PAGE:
1. Savings Accounts (High-Yield)
There are high-yield savings accounts that you can look into. These types of accounts generate small returns, but they keep your money liquid. Furthermore, high-yield savings account don’t really do a good job at keeping pace with inflation, but they they are a great option if you need to access your cash quickly. High-yield savings accounts are the closest you can get to taking no risk.
No high-yield savings accounts will pay you out anywhere near the seven percent inflation that has occurred throughout the year. Most accounts produce returns of 0.6%. Bear in mind that the Fed may hike interest rates again, which means returns could increase. There is one downside to high-yield savings account, and that is rates associated with variable-rate accounts can change in the future.
CDs, short for certificates of deposit, allow you to quickly access your money. Many banks offers CDs. However, the interest rates are typically fixed and higher than the majority of savings accounts out there.
At the time of this writing, the best ones pay around 1.25%. Some CDs have FDIC insurance. If you’re a risk-averse investor, then consider opening a CD account.
Generally speaking, CDs are considered medium or short-term investments. You won’t be able to access your cash once you deposited it, unless you don’t mind incurring a penalty. Once the maturity dates arrives, then you can access your money without a penalty. It’s advisable to invest money that you won’t need for a period of at least six months to as long as five years.
It’s worth noting that you can ladder your CDs. This means you can open up other CDs over the course of several months or even years. Doing this allows you to access your money on a regular basis, once your accounts have matured. You’ll also be able to take out your cash or roll your account into a brand new one, when it’s necessary.
These are government debt that is issued by the United States Treasury. I-Bonds differ from traditional savings bonds because the interest rates are adjusted every six months in order to keep up with inflation. Considering what inflation has been like this year, I-Bonds are a great option for investors.
There are limitations associated with I-Bonds. For starters, in order to keep the interest you earn, you’ll need to hold onto the I-Bonds for a minimum of five years. Also, you can only buy $10K worth of I-Bonds per year, but you can put in an additional $5K. However, the $5K must come from your tax refund.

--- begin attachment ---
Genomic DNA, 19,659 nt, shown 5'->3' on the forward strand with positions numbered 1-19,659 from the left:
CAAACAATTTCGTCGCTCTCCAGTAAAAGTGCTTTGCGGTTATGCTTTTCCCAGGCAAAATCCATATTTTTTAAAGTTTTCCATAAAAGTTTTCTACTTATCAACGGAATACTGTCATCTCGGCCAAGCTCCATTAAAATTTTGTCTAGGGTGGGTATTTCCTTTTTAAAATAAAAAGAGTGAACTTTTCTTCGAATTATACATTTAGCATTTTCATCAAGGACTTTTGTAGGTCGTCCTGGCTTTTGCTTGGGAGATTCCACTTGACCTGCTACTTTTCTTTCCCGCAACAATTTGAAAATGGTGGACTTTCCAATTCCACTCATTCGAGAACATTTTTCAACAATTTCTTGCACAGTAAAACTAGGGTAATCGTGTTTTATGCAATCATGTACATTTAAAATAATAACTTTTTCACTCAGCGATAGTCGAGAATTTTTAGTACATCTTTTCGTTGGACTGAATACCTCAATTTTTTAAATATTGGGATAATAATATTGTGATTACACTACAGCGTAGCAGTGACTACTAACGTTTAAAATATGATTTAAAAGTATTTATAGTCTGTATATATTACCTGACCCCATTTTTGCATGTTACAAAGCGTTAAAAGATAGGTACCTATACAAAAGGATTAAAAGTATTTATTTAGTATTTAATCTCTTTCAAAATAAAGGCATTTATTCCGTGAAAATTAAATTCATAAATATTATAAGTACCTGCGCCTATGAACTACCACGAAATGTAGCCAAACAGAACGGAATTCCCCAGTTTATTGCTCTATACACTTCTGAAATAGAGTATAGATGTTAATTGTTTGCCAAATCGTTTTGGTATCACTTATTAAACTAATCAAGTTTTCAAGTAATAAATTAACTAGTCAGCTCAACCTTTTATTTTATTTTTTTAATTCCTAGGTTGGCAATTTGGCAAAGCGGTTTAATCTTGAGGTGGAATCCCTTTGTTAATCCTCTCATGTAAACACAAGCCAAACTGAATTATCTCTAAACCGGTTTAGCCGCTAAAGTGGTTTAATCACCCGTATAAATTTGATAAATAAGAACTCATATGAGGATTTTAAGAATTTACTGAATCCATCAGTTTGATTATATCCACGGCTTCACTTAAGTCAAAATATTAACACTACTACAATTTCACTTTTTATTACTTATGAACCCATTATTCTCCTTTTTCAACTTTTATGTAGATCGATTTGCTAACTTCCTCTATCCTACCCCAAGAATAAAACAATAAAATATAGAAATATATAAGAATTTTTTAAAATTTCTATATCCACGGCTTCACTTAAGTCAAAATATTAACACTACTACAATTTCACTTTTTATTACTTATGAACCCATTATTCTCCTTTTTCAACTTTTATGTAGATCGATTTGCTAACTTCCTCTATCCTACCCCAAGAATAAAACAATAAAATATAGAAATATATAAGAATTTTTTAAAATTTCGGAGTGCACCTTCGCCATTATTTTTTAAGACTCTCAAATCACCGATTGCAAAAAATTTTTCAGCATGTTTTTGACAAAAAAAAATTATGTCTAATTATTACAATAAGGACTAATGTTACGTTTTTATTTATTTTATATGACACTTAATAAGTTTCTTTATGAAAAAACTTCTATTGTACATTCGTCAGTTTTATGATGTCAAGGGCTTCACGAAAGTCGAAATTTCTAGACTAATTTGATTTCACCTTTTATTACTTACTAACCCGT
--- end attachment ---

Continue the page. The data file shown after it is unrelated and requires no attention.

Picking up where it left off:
4. Index funds
Index funds tracks investments such as the S&P 500, the Nasdaq-100 and other types of indexes. One of the best things about index funds is the low fees associated with them and they are easy to access. Furthermore, you buy index funds that trade like mutual funds or ETFs. Find HINT share price and monitor your investment.
For just a few dollars, you can invest in index funds. Many retirement accounts and brokerage accounts allows you to invest in them. Bear in mind that index funds are usually more volatile than government I-Bonds and savings accounts. Nonetheless, they’re considered a safer alternative to investing in the stock market.
ETFs, short for exchange-traded funds, are kind of like index funds. ETFs invest in a large basket of assets, which are packaged into individual shares. You can then trade them like regular stocks in a global investment trust. There are lots of different ETFs out there, and many of them focus on buying into a specific sector, index or commodity, which is good for investors.
There are several benefits that ETFs offer, such as low costs and the ability to easily diversify your portfolio. Not only that, but ETF trading is allowed by many brokerage and retirement accounts. This means it doesn’t matter what your level of investing experience is, the chances are you can easily invest in ETFs if you ever decide you want to.
6. Dividend Stocks
Some stocks pay out dividends. This is when shareholders receive a bit of the company’s profits for owning the company’s stock. Dividend stocks are great because they help you minimize the damage inflation can inflict.
Dividend stocks allow investors to earn small amounts of cash in the short-term. However, they can benefit in the long-run if the share price goes up. Dividends can also be reinvested.
Dividend stocks do come with risks. Also, not all companies offer generous dividends. Some don’t even pay enough to actually make it worthwhile for investors.
Here’s a tip: compare a few dividend stocks and choose ones that have a strong history of paying out regularly. Keep an eye out for the ones that are known for increasing their dividends over time. Don’t forget to check out ETFs that are dividend focused. Mutual funds that are dividend focus might be worth looking into, too.